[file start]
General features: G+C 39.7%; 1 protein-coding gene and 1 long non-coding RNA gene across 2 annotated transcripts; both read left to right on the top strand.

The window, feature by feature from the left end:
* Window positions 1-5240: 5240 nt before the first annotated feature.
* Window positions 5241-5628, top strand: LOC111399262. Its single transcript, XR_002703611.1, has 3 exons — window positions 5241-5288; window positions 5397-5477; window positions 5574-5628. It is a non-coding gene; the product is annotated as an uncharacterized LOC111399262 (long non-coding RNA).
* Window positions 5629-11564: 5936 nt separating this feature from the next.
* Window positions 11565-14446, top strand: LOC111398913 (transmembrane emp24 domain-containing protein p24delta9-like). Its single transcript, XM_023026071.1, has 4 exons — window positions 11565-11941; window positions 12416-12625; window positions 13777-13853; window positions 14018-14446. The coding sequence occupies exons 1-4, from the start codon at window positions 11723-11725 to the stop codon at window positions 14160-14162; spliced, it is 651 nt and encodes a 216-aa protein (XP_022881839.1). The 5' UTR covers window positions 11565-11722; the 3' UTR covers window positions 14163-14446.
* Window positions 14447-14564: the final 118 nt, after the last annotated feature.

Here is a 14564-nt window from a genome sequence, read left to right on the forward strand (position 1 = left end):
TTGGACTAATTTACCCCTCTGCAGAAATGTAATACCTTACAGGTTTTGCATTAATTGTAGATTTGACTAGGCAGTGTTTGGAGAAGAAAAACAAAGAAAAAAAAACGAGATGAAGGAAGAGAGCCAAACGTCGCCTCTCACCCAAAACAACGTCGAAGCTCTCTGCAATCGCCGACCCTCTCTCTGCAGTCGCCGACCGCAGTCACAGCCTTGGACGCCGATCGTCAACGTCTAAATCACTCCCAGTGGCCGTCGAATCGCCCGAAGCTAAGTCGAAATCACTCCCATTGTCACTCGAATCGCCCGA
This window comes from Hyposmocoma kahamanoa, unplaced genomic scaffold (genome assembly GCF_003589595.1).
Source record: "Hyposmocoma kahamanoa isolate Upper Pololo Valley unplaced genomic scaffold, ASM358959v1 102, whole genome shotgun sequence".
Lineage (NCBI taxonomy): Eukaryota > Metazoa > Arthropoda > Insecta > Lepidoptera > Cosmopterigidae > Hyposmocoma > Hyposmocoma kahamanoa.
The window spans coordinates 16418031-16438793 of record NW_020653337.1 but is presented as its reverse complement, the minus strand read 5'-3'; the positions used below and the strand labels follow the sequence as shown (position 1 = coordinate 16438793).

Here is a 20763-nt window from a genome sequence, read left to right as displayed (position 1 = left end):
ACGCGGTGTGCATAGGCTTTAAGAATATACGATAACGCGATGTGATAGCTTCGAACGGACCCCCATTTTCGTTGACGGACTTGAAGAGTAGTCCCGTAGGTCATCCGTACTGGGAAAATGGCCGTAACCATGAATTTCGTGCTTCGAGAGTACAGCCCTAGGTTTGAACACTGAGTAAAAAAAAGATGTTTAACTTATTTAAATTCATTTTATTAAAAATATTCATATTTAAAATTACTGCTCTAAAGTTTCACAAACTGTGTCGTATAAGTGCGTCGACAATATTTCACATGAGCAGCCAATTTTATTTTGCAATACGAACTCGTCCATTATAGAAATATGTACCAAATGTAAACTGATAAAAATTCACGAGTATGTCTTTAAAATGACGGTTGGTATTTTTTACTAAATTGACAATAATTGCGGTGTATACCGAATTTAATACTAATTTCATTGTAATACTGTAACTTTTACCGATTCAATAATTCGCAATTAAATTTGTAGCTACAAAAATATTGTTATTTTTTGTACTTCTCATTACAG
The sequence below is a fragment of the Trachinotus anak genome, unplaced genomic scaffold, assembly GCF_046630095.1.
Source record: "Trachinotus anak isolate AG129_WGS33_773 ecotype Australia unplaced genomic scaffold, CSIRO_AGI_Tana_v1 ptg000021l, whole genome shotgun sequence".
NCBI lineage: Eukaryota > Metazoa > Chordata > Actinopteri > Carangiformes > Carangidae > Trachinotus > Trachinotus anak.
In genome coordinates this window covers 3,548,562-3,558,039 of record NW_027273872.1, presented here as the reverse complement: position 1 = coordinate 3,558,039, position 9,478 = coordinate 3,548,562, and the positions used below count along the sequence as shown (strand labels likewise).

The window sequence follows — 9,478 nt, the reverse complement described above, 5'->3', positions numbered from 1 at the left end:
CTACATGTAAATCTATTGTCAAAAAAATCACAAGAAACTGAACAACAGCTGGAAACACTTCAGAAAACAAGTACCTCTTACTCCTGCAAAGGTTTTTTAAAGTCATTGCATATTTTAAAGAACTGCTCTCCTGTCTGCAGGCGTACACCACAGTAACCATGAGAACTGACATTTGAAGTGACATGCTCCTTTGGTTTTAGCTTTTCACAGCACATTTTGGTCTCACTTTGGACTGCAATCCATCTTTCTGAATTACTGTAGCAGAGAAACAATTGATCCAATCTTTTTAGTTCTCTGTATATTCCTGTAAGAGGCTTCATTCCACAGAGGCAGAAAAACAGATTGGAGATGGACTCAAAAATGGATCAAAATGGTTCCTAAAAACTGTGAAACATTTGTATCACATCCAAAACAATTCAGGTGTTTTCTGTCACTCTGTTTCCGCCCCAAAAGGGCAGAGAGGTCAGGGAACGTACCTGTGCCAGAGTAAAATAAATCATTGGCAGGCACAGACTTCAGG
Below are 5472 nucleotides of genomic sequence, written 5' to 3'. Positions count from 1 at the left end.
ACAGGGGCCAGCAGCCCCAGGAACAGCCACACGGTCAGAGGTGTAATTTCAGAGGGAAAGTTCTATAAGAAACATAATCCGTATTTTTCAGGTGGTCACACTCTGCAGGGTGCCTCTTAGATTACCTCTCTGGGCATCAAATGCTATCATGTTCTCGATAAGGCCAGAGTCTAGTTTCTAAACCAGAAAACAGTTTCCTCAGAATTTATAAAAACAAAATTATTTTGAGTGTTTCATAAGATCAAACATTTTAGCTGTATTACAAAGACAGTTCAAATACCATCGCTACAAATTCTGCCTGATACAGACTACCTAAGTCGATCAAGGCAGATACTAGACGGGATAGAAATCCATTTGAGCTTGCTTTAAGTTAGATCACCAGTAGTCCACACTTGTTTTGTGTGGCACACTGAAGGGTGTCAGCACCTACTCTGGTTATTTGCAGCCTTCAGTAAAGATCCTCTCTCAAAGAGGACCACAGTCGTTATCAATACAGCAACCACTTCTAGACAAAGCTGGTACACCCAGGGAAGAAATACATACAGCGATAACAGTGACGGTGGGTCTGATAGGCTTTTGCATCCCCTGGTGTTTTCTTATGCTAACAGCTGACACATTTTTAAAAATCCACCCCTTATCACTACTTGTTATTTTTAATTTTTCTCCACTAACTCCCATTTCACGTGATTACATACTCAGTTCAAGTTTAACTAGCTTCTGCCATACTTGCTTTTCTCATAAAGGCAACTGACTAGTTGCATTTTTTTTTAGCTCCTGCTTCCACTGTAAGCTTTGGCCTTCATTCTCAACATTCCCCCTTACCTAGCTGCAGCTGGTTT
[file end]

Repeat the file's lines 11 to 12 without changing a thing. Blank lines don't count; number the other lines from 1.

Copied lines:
Source record: "Hyposmocoma kahamanoa isolate Upper Pololo Valley unplaced genomic scaffold, ASM358959v1 102, whole genome shotgun sequence".
Lineage (NCBI taxonomy): Eukaryota > Metazoa > Arthropoda > Insecta > Lepidoptera > Cosmopterigidae > Hyposmocoma > Hyposmocoma kahamanoa.